3. Finally, the wise men worshipped. They found what they had been looking for in Jesus Christ. For all human desire and aspiration has its end in the knowledge and love of God in Jesus Christ, in seeing and worshipping. They don’t just know who Jesus is; they acknowledge him in their worship and their gifts. These gifts are, as we sing, sacred gifts of mystic meaning. For by Gold, they acknowledge Jesus as King. By incense they acknowledge him as God. By myrrh they acknowledge him as Saviour. Gold was used in making crowns, incense in the worship of God and myrrh in preparing bodies for burial.

Let’s note, first off, that they give Jesus the very best. Too often, what we offer to God is the leftovers, but these wise people give him their very best. And so should we. Now, I’m not sure how many of you brought any gold with you today or happen to have some incense and myrrh in your purses or pockets. So how can we worship him?

We offer the gold of our money, the incense of our prayers, and the myrrh of our sins, to our King and God and Saviour. More generally, we may think of the Gold of Obedience, the Incense of Worship, and the Myrrh of Trust, which we all have and can offer to Jesus our King and God and Saviour.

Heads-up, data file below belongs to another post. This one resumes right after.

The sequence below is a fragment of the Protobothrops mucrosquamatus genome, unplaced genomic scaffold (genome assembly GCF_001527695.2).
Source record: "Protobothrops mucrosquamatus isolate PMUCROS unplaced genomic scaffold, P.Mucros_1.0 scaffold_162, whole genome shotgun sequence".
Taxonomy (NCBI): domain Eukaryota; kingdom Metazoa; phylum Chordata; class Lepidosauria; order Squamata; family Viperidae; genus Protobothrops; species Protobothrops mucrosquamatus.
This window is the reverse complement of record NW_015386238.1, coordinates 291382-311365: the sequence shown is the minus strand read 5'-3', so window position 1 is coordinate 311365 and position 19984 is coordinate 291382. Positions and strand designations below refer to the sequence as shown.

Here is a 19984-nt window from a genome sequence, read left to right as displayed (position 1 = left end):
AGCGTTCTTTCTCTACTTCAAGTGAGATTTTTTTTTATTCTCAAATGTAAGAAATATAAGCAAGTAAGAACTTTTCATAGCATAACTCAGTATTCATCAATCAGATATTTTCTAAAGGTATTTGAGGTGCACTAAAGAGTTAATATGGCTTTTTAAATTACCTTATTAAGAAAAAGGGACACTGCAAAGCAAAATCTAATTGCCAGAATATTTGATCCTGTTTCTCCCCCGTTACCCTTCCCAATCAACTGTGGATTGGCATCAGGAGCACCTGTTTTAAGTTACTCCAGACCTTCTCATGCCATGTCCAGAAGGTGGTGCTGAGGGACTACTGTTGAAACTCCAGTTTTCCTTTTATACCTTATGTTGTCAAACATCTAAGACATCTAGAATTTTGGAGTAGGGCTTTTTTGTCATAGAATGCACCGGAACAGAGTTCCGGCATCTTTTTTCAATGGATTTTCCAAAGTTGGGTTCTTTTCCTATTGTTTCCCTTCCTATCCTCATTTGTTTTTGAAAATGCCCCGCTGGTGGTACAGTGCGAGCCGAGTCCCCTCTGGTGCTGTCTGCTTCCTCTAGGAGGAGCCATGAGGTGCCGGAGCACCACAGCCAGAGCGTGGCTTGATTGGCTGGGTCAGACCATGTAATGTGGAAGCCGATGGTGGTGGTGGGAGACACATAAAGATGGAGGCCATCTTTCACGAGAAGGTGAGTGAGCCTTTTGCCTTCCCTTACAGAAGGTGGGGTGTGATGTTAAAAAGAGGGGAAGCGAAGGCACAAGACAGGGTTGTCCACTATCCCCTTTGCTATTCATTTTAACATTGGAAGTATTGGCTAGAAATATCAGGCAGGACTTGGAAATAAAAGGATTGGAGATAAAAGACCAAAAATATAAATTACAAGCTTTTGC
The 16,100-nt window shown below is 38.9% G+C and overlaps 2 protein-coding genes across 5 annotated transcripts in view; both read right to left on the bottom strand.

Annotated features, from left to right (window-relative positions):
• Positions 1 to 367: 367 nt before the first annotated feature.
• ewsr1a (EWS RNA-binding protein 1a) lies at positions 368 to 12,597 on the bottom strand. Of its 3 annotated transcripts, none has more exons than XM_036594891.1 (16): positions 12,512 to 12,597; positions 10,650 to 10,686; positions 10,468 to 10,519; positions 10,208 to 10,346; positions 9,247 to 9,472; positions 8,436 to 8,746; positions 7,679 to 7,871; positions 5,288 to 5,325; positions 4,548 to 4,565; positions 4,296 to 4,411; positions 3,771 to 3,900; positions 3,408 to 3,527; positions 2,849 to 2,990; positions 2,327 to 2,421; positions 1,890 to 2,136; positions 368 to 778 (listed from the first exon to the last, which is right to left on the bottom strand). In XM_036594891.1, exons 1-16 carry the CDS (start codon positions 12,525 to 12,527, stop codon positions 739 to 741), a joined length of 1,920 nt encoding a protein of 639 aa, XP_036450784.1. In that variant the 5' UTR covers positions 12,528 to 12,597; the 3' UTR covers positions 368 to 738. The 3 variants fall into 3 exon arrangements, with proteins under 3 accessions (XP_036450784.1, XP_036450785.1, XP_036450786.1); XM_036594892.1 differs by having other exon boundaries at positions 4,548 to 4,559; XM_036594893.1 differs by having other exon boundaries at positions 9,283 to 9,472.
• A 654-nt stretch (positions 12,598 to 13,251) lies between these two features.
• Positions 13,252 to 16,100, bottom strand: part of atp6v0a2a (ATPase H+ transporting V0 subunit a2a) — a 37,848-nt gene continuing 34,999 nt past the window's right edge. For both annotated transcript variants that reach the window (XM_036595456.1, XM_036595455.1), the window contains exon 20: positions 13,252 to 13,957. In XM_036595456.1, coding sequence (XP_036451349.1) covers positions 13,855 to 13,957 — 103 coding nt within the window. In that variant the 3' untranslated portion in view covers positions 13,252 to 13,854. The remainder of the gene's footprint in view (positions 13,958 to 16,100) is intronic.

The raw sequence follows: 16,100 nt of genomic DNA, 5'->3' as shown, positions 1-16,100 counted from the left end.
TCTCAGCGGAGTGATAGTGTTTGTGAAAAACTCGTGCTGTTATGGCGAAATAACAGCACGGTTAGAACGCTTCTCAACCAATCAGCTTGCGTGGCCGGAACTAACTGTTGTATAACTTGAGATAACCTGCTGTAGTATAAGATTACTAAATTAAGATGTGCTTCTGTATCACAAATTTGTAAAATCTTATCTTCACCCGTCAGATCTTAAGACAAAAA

Saint Paul writes about the unsearchable riches of Christ. The wise men brought their expensive gifts, their treasures, but they recognized in Jesus the most valuable thing in the world. They saw and knew and honoured and worshipped in him their King and God and Saviour. In Jesus, they recognized the King of Kings, the Prince of Peace and Justice, the Good God and the Goodness of God, and the Saviour who would die for them and for many, for the forgiveness of sins.

In the end, it is not so much about what they offered Jesus, but what they knew that Jesus offered to them and to all the world, the Salvation and Kingdom of God.

The first thing wise men and women know, is that they don’t know it all, and so they ask and seek and knock. The next thing wise men and women do, is to turn to the Scriptures, to what has been written for our learning, to make us wise unto salvation. And finally, wise women and men fall down and worship him. If we do this with the wise men from our story, then like them we may go back home, but also like them we will be changed, traveling another way, transformed by our encounter with Jesus.

We often call the wise men Kings, though there is no evidence that they were, and yet that hints at what happens when we get close to Jesus. They came looking for a king, but in that king they came to know in themselves a royal dignity. And so it is, for in Jesus we know our King and God and Saviour, but we also come to know ourselves in and through Jesus, as the saved and royal children of God.

In the King, we are all kings. In the Son of God, we are all the children of God. In the Saviour, we are all saved.

Unto him that loved us, and washed us from our sins in his own blood, and hath made us kings and priests unto God and his Father, to him be glory and dominion for ever and ever. Amen.

Epiphany: Bishop Michael Hawkins